Showing posts with label pinot noir. Show all posts
Showing posts with label pinot noir. Show all posts

Wednesday, June 3, 2009

Buvare: A Sunday at Silver Lake Wine

Thank you Silver Lake Wine for a pretty perfect Sunday afternoon!
I have been meaning to attend their popular Sunday at Three food paired wine tastings for ages, and the exuberance from Silver Lake Wine leading up to this past weekend's pairing of fresh hand-made pastas from Heirloom-LA and stellar wine from Brewer-Clifton and Palmina sold me. Winemaker Steve Clifton was in the house to introduce each tasting, while Heirloom-LA's Matthew Poley explained what they in turn created to pair with each delicious wine. The folks of Silver Lake Wine ran the 100 person event in their small shop like a well-oiled machine, and with their signature casual, good natured dispositions. Kudos to all involved, it was an experience my palate won't soon forget!Steve Clifton waxes poetic about our first taste, Palmina Botasea Rosé 2008. Actually a "Rosso Biondino" (a very small bottling of a Rosato), Botasea (translates to “Red Blonde”) is a creamier pink wine, initial floral, plum and vanilla layers melting into crisp acidity and mineral notes for a drier finish.For the next taste, a Brewer-Clifton Chardonnay Santa Rita Hills 2007, Heirloom-LA passes around Organic Spinach and Confit Baby Artichoke Stuffed Borsette with Parmesean Cream. This is when the tasting really got fun. Wanting to showcase the flavors of Central Coast California, not the flavors of toasted French Oak, Clifton opts to age his wines in stainless steel and keep the focus on the fruit. Thus, this is not your mother's vanilla-rich Chardonnay. It is fresh and vivacious, quince and citrus sparkling on the palate. The delicious tender Borsette ("bank burglar bag") was a stellar match, the herbs popping like a fresh garden next to the wine. As I was, I saw the people around me also scraping every last drop of the drizzled English pea puree from their plates!The next pair was the afternoon's highlight. Brewer-Clifton Pinot Noir Santa Rita Hills 2007 paired with Pappardelle w/ Housemade Pancetta Amatriciana and Nutmeg Ricotta Cheese. The first thing out of my mouth tasting this Pinot was "this is so good it could be Oregonian!" (haha!) From me, that is an incredible compliment, as I hold [my old home] Oregon's Pinot Noir as a cornerstone of brainy, complex, and transcendent winemaking. Clifton's fermentations are largely carried out as whole clusters where the stem inclusion contributes tannin and savory notes from within the fruit, and this Pinot Noir couldn't make that more apparent. With a heavy mouthfeel bursting with rich fig, pomegranate, and dark berry fruit, this wine just tastes like luxury. The Pancetta Amatriciana (made with Guanciale - salt-cured pork cheek) was similarly indulgent and BIG, rounded out by plump ripe cherry tomatoes, creamy ricotta and the heavenly fresh pappardelle. A slam dunk (my date and neighbors all agreed - we could do simply with more of this.. Lots more).Though it was difficult to let our empty Pinot glasses go, the Palmina Dolcetto 2007 with Hand Rolled Potato Gnocchi w/ Colorado Lamb Ragu and Pistachio Gremolata came next. Dolcetto (loosely translated as “the little sweet one”) is the wine of Italy’s northern Piemonte region and is meant for casual enjoyment with good food. What better wine for today?? In a very different, modest way the Dolcetto won us with its no-nonsense drinkability, lush dark cherry, pepper and cocoa notes and bright acidity. This is actually the bottle I took home. The gnocchi was perfectly prepared, a delicate form for the flavorful lamb ragu. Back and forth between the Dolcetto and the gnocchi... I was not alone in my enjoyment, the room may have been its quietest then.Could this really be ending? Our last pair was the Palmina Barbera 2007 served with Carrot and Romanesco Lasagnette w/ Sage Maple Brown Butter and Burrata. Perhaps since Clifton had already found my sweet spot, the Barbera made the least impression on me, not to say it wasn't tasty! Another lovely food wine, the Barbera is bright and fruity, the sage of the lasagnette bringing out more herby floral notes from the currant and berry-full wine. We saved some Barbera to enjoy with the tray of lovely soft and buttery coconut cookies being passed around afterward, drizzled with fresh caramel and chopped almonds over a pillowy milk chocolate button.Yes, on the too-short walk back to the car, my date and I rubbed our bellies, happy as clams, feeling refreshed rather than bogged down following a large meal, and decided Sundays should really always be just. Like. This.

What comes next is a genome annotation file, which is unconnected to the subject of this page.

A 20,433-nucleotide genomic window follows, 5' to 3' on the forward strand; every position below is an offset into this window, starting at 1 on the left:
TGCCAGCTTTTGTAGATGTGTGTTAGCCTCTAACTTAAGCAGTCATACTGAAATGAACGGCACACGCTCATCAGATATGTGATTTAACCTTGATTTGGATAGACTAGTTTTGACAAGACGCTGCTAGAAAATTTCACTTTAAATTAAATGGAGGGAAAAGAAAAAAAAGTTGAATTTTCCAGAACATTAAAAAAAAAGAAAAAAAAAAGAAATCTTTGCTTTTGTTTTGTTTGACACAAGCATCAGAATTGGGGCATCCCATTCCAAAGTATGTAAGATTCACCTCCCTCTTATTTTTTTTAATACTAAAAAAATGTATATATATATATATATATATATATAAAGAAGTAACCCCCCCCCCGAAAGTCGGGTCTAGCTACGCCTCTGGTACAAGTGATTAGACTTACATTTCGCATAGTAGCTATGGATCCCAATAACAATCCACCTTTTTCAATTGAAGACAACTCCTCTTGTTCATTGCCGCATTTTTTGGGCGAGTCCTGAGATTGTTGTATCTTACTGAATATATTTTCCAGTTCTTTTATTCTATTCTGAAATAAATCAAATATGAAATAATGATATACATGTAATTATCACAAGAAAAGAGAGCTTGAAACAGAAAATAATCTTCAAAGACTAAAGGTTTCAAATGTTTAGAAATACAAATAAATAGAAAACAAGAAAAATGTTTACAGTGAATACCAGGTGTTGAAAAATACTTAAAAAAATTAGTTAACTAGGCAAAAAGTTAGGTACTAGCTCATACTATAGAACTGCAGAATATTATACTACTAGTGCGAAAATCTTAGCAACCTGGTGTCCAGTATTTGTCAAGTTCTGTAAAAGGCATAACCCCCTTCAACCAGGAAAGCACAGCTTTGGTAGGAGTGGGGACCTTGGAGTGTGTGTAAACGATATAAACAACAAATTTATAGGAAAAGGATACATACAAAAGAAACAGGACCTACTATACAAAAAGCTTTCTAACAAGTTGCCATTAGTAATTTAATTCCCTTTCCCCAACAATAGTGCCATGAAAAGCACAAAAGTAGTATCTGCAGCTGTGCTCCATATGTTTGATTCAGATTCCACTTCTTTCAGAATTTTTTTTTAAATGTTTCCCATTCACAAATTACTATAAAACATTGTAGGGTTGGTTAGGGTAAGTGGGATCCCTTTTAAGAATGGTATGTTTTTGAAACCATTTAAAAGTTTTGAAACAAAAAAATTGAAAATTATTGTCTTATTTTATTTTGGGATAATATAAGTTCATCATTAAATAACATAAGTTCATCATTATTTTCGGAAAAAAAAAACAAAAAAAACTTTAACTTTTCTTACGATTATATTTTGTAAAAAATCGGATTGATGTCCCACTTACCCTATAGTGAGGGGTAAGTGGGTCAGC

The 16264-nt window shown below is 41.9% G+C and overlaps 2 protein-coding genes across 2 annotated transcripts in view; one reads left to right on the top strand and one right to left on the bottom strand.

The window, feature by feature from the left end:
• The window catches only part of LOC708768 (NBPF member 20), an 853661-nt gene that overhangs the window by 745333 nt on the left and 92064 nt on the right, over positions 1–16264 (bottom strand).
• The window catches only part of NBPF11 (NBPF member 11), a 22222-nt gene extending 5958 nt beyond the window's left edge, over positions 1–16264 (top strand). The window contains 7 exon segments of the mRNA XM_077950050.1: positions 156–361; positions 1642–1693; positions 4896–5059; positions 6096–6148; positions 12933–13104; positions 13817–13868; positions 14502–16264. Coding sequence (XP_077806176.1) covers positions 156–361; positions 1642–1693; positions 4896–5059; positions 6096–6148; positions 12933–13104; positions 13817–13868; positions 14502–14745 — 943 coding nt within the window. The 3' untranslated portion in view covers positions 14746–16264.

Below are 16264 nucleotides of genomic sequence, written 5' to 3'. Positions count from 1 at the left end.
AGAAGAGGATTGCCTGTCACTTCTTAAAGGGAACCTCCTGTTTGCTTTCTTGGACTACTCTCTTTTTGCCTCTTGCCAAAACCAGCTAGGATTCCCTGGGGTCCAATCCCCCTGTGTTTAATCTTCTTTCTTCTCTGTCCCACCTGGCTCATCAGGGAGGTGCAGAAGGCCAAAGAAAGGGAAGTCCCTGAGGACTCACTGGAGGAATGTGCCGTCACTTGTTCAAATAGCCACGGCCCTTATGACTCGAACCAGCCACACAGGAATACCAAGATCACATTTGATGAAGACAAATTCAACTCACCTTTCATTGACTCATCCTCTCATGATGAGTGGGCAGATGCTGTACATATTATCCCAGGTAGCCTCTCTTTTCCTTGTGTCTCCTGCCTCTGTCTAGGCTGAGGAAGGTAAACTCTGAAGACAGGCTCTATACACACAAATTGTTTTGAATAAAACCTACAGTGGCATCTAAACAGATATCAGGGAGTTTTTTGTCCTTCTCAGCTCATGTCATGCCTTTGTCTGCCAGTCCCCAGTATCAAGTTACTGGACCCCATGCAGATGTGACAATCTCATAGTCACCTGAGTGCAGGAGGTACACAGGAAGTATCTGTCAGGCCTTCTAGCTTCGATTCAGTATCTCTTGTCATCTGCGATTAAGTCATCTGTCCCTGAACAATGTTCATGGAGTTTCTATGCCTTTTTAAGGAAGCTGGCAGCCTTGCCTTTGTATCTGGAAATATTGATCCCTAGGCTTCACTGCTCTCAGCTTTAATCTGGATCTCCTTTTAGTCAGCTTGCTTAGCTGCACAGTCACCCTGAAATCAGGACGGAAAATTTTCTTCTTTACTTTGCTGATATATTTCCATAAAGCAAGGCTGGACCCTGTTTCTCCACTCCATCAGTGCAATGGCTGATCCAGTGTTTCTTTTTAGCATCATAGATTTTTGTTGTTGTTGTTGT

This Sunday 6/7 at 3:00pm: Heirloom-LA takes on Qupé Wines.
Be sure to call and make reservations.

2395 Glendale Blvd. Silver Lake, CA 90039; 323.662.9024

Tuesday, March 17, 2009

Voyager Bien DAY TRIP: Foxen Canyon Wine Trail